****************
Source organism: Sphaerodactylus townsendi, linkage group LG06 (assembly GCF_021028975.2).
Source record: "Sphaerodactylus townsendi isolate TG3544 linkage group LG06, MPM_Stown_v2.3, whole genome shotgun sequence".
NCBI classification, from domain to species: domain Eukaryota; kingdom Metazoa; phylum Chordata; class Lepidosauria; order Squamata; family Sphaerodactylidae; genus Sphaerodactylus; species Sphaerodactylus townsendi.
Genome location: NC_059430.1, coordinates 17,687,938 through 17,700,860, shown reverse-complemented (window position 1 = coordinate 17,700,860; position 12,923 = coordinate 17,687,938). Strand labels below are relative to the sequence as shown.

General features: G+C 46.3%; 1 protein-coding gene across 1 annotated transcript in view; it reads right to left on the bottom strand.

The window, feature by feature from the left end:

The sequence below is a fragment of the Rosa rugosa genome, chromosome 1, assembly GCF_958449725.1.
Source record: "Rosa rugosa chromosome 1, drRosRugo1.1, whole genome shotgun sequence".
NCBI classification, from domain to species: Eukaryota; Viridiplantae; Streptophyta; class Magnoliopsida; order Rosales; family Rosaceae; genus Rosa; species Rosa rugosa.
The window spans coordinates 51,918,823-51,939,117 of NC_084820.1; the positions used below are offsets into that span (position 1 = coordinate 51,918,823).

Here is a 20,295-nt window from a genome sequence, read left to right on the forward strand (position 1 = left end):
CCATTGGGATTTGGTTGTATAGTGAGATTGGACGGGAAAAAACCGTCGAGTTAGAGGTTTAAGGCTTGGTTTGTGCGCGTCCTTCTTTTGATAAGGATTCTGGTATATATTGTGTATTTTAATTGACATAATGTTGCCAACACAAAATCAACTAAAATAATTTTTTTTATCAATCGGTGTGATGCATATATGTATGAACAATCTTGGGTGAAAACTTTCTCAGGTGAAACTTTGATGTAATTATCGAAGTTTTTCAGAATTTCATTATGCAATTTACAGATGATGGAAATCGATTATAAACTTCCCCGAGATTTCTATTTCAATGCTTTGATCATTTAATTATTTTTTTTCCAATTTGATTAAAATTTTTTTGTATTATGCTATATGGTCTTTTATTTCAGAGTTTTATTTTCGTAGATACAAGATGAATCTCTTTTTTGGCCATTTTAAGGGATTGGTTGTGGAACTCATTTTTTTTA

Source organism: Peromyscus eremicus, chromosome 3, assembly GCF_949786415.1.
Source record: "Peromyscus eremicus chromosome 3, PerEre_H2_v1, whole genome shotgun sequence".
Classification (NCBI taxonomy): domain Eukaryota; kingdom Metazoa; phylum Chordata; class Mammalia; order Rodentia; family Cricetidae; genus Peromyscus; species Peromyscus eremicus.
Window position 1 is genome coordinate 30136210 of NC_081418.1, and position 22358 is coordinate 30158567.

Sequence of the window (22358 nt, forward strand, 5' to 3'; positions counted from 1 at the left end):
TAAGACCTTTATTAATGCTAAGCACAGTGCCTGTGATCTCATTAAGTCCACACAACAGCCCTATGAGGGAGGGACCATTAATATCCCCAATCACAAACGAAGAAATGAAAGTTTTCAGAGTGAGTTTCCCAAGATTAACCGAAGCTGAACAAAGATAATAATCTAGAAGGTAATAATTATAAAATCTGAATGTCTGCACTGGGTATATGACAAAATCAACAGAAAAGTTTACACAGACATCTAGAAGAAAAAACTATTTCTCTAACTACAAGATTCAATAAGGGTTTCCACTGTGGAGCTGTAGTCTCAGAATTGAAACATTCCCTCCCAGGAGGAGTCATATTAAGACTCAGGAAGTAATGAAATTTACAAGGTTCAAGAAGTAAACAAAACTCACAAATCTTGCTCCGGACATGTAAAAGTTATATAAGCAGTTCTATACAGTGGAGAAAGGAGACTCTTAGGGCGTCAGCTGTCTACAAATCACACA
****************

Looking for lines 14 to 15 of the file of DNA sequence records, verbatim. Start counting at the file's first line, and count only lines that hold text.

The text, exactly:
Source record: "Peromyscus eremicus chromosome 3, PerEre_H2_v1, whole genome shotgun sequence".
Classification (NCBI taxonomy): domain Eukaryota; kingdom Metazoa; phylum Chordata; class Mammalia; order Rodentia; family Cricetidae; genus Peromyscus; species Peromyscus eremicus.